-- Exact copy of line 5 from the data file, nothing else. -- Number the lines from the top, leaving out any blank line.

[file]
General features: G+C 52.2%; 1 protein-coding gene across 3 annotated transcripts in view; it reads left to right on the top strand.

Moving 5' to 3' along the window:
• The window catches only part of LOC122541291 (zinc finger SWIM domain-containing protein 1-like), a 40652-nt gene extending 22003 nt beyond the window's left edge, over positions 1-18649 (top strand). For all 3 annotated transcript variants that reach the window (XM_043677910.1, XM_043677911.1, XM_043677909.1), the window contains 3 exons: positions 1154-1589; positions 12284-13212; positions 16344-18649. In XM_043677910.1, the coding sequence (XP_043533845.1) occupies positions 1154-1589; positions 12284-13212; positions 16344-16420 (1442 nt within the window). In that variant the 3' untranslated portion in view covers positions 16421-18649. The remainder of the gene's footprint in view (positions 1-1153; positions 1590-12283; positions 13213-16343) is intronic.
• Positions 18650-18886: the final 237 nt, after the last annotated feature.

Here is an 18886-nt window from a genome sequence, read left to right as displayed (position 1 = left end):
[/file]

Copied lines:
Here is an 18886-nt window from a genome sequence, read left to right as displayed (position 1 = left end):